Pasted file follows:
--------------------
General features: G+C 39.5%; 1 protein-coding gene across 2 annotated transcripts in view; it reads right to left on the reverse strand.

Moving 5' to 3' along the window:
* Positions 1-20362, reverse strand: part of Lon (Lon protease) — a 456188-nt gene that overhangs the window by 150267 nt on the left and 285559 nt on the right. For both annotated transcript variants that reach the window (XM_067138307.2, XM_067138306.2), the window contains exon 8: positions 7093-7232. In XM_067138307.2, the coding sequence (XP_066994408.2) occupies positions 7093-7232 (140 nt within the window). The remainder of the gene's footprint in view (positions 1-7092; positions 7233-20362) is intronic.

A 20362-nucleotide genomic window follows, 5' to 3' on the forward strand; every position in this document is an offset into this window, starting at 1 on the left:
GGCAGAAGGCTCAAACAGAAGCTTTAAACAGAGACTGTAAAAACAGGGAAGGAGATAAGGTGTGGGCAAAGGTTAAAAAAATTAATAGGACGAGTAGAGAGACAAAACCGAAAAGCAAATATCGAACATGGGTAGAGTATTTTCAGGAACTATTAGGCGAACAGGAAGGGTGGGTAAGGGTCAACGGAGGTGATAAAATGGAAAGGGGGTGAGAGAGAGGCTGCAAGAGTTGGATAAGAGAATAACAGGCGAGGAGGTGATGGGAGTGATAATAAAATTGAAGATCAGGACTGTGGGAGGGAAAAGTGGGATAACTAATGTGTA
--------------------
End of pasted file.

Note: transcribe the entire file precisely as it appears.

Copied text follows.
General features: G+C 39.5%; 1 protein-coding gene across 2 annotated transcripts in view; it reads right to left on the reverse strand.

Moving 5' to 3' along the window:
* Positions 1-20362, reverse strand: part of Lon (Lon protease) — a 456188-nt gene that overhangs the window by 150267 nt on the left and 285559 nt on the right. For both annotated transcript variants that reach the window (XM_067138307.2, XM_067138306.2), the window contains exon 8: positions 7093-7232. In XM_067138307.2, the coding sequence (XP_066994408.2) occupies positions 7093-7232 (140 nt within the window). The remainder of the gene's footprint in view (positions 1-7092; positions 7233-20362) is intronic.

A 20362-nucleotide genomic window follows, 5' to 3' on the forward strand; every position in this document is an offset into this window, starting at 1 on the left:
GGCAGAAGGCTCAAACAGAAGCTTTAAACAGAGACTGTAAAAACAGGGAAGGAGATAAGGTGTGGGCAAAGGTTAAAAAAATTAATAGGACGAGTAGAGAGACAAAACCGAAAAGCAAATATCGAACATGGGTAGAGTATTTTCAGGAACTATTAGGCGAACAGGAAGGGTGGGTAAGGGTCAACGGAGGTGATAAAATGGAAAGGGGGTGAGAGAGAGGCTGCAAGAGTTGGATAAGAGAATAACAGGCGAGGAGGTGATGGGAGTGATAATAAAATTGAAGATCAGGACTGTGGGAGGGAAAAGTGGGATAACTAATGTGTA